Giant rats are being trained to combat wildlife trafficking in Africa
The U.S. government is funding a project to train giant rodents to help in the fight against illegal wildlife trafficking in Africa.
According to the U.S. Fish and Wildlife Service, the African giant pouched rat is being tested to see whether it can help detect illegal shipments of hardwood timber, used to make furniture, doors and flooring and at the center of a multibillion-dollar black market industry, and pangolins — the world’s most poached mammal.
The agency is spending $100,000 on a yearlong pilot program that launched in Tanzania in October and is being steered by the Endangered Wildlife Trust, a wildlife conservation organization based in South Africa.
The funding is part of $1.2 million in grants the U.S. is awarding for 12 “innovative approaches” to halting wildlife poaching and trafficking in 11 countries.
What makes these rodents good for sniffing out wood and wildlife?
The rats have a “strong scenting ability” and have been able to detect buried land mines and carriers of tuberculosis in East Africa, officials at the Endangered Wildlife Trust’s Wildlife in Trade Program said. They are also “intelligent and calm with demonstrated trainability,” and they are native to sub-Saharan Africa, so they are already adapted to the environmental conditions.
The rats can grow up to 3 feet and live for eight years. They are “agile for a shipping port environment and export warehouses ... relatively cheap to source, feed, train, breed and maintain, and their small size makes them cheap and easy to transport,” Wildlife in Trade Program manager Adam Pires and Kirsty Brebner, the group’s Rhino Project manager, said in an email.
Now this project aims to assess whether the typically passive rats are actually able to sniff out contraband, officials at the Wildlife in Trade Program said.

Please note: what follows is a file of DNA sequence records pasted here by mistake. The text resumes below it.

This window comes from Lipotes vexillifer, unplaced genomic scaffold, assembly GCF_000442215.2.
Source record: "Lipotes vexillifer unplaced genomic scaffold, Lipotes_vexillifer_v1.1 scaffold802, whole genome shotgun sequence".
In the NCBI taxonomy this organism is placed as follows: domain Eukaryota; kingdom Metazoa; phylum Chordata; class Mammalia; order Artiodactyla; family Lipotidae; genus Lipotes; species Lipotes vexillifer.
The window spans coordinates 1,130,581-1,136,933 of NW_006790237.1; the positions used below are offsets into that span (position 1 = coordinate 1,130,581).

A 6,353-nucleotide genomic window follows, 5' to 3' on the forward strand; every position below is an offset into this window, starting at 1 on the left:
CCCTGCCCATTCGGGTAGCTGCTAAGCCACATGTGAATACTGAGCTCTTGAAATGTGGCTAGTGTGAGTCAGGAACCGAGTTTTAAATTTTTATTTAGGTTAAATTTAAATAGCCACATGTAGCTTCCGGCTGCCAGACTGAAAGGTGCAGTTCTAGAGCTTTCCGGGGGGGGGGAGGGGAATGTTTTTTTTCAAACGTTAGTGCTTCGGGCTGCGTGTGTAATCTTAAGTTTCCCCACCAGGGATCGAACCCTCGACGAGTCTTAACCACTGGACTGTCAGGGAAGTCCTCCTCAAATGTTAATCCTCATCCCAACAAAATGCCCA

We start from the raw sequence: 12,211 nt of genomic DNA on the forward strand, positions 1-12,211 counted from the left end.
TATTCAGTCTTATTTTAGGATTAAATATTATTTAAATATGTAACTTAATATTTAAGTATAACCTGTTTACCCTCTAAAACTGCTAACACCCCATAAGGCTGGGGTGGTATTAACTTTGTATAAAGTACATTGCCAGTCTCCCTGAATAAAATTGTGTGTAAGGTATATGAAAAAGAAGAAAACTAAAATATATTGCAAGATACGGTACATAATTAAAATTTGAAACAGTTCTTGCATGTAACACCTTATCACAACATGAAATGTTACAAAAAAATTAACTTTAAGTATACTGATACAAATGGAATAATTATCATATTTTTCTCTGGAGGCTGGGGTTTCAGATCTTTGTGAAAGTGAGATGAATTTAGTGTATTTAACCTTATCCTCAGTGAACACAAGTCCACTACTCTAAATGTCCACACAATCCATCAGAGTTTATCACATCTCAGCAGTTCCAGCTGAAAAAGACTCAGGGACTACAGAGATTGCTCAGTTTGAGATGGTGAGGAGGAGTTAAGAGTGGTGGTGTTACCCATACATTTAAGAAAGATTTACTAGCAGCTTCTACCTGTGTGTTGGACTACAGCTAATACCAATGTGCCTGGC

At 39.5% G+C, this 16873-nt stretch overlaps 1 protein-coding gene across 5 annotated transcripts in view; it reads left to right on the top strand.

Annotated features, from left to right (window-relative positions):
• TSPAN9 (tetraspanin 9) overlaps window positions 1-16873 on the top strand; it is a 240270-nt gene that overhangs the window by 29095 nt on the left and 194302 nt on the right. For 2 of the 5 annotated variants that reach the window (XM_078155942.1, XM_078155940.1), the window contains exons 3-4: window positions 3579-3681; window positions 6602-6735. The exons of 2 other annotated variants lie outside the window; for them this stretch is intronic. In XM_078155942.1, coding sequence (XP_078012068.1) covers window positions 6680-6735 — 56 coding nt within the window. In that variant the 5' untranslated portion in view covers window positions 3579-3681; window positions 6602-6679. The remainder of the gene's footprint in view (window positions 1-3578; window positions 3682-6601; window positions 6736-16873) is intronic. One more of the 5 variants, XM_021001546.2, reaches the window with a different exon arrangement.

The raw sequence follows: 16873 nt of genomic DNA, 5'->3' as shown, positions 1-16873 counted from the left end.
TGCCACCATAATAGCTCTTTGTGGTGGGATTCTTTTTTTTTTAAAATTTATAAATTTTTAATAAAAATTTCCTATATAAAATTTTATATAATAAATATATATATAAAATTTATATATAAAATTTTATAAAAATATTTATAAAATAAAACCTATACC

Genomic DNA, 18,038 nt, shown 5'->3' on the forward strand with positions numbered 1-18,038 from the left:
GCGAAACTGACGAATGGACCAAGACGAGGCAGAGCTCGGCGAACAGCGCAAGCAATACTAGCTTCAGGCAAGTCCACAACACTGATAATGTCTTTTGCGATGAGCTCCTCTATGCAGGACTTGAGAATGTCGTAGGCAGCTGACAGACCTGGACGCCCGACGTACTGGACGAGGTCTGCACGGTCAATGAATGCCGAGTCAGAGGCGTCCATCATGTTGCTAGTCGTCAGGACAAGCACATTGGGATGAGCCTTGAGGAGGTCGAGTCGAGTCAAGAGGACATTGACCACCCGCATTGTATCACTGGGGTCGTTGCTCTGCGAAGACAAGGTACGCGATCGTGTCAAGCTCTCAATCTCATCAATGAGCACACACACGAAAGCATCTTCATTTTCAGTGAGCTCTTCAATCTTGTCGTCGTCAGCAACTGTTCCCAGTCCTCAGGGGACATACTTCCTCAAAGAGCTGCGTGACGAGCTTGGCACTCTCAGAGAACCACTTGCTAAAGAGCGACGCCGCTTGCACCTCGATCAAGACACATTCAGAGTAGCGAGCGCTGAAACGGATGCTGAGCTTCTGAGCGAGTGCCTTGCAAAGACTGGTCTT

“This project has only just commenced and the pilot period still needs to run before we can ascertain the ability of using these animals to detect any pangolin and timber species,” Pires and Brebner said.
How will the rats be trained?
The rats will be trained in a laboratory environment to distinguish the target substances of hardwood timber, pangolin skin and scales and a variety of other control substances, according to the U.S. Fish and Wildlife Service. Specialists will assess the best options for the rats to detect hardwoods and pangolins in containers at ports in Tanzania and their success rate.
The project would be the first phase of a much larger effort “to mainstream rats as an innovative tool in combating illegal wildlife trade,” according to the U.S. wildlife agency.
What other anti-trafficking wildlife programs are being funded through the $1.2-million grant?
Funding will go toward training sniffer dogs to combat trafficking in horns from the critically endangered saiga antelope in Kazakhstan; addressing the illegal trade of rosewood in Belize; helping forest patrols reduce the poaching of Sumatran tigers and other species in Indonesia; generating new information on trafficking routes in Peru; and reducing the demand for pangolins in three Chinese provinces that have been identified as being major hubs for consumption of illegally traded wildlife.
“These grant recipients are using pioneering approaches to address the illegal wildlife trade in the places where it starts and where demand for wildlife products feeds the criminal supply chain of illegal goods,” U.S. Fish and Wildlife Service Director Dan Ashe said in a statement.
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